Web-based podcast analytics permit comprehensive capture of podcast use statistics; however, they are limited in their ability to understand listener motivation and experience. A strength of this study was using semistructured interviews that elicited rich responses from listeners, allowing us to better contextualize the Web-based data, as well as expand on the mode, purpose, and impact of listening [, ]. This study’s results are also strengthened by triangulating the experience of multiple listeners, inclusive of trainees and practicing professionals, from different countries. However, the volunteer participants in this research were engaged listeners of a single podcast, which may limit transferability. Future research should explore the experiences with more than 1 medical podcast to determine if the findings of this study can be transferred to another context. The user experiences and motivation of residents versus faculty are also areas for further exploration.
This study highlights how and why medical trainees and clinicians use a medical podcast in informal medical education. Understanding how emerging technologies can be optimized for medical education and professional development will facilitate design of educational materials at any stage of medical education.
This research was funded by the University of Toronto Office of Continuing Professional Development.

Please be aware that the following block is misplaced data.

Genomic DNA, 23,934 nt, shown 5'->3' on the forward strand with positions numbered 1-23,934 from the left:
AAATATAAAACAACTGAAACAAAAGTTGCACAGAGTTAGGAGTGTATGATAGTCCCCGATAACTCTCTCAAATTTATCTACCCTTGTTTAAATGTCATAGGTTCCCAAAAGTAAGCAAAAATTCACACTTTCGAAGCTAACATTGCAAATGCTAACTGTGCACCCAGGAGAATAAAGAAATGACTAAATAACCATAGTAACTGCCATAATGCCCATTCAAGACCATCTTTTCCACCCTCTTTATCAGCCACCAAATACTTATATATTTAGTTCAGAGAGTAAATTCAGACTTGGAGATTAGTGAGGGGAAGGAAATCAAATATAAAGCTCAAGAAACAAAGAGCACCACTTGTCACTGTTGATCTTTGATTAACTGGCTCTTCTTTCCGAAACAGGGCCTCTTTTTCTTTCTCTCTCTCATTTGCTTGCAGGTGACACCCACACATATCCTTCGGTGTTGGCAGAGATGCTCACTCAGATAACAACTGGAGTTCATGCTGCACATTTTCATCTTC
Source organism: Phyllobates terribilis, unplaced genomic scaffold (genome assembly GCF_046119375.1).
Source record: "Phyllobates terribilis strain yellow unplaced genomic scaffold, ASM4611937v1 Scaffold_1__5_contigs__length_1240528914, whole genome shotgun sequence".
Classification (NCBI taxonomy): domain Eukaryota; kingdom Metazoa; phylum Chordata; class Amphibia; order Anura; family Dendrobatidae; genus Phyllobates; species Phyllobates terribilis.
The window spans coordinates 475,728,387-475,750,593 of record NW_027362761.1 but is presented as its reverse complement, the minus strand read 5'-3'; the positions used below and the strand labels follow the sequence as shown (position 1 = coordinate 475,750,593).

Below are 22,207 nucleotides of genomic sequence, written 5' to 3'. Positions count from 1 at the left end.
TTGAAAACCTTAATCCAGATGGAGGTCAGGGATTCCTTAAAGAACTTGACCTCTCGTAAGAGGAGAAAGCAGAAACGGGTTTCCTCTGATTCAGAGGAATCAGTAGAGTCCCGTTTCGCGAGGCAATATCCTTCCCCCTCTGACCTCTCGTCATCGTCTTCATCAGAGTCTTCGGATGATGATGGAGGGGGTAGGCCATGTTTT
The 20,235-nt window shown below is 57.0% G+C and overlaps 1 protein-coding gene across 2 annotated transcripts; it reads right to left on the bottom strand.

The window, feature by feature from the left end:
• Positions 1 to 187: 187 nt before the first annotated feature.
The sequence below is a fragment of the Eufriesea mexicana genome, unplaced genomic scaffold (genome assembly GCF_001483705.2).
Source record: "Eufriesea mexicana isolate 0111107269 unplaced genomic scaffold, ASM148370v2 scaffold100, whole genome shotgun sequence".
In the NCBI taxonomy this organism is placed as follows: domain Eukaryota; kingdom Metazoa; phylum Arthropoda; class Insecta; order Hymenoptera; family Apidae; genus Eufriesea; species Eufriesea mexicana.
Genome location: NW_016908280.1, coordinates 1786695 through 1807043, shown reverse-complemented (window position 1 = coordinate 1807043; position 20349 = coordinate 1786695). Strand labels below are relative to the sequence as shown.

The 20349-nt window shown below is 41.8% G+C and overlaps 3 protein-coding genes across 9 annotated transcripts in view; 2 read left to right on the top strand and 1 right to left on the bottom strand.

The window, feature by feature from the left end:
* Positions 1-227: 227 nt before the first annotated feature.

AV and LM contributed to this study equally as co-senior authors.
Conflicts of Interest
AV, FR, KQ, and NZ have been directly involved with creating and producing The Rounds Table podcast, a not-for-profit educational initiative.
Semistructured interview guide.PDF File (Adobe PDF File)69 KB
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|TRT: The Rounds Table|
Edited by G Eysenbach; submitted 24.11.18; peer-reviewed by F Timimi, L Aase, MS Aslam, A Hoorvitch Lavi, P Iyer; comments to author 17.04.19; revised version received 12.05.19; accepted 14.05.19; published 19.09.19Copyright
©Sarah L Malecki, Kieran L Quinn, Nathan Zilbert, Fahad Razak, Shiphra Ginsburg, Amol A Verma, Lindsay Melvin. Originally published in JMIR Medical Education (http://mededu.jmir.org), 19.09.2019.
This is an open-access article distributed under the terms of the Creative Commons Attribution License (https://creativecommons.org/licenses/by/4.0/), which permits unrestricted use, distribution, and reproduction in any medium, provided the original work, first published in JMIR Medical Education, is properly cited. The complete bibliographic information, a link to the original publication on http://mededu.jmir.org/, as well as this copyright and license information must be included.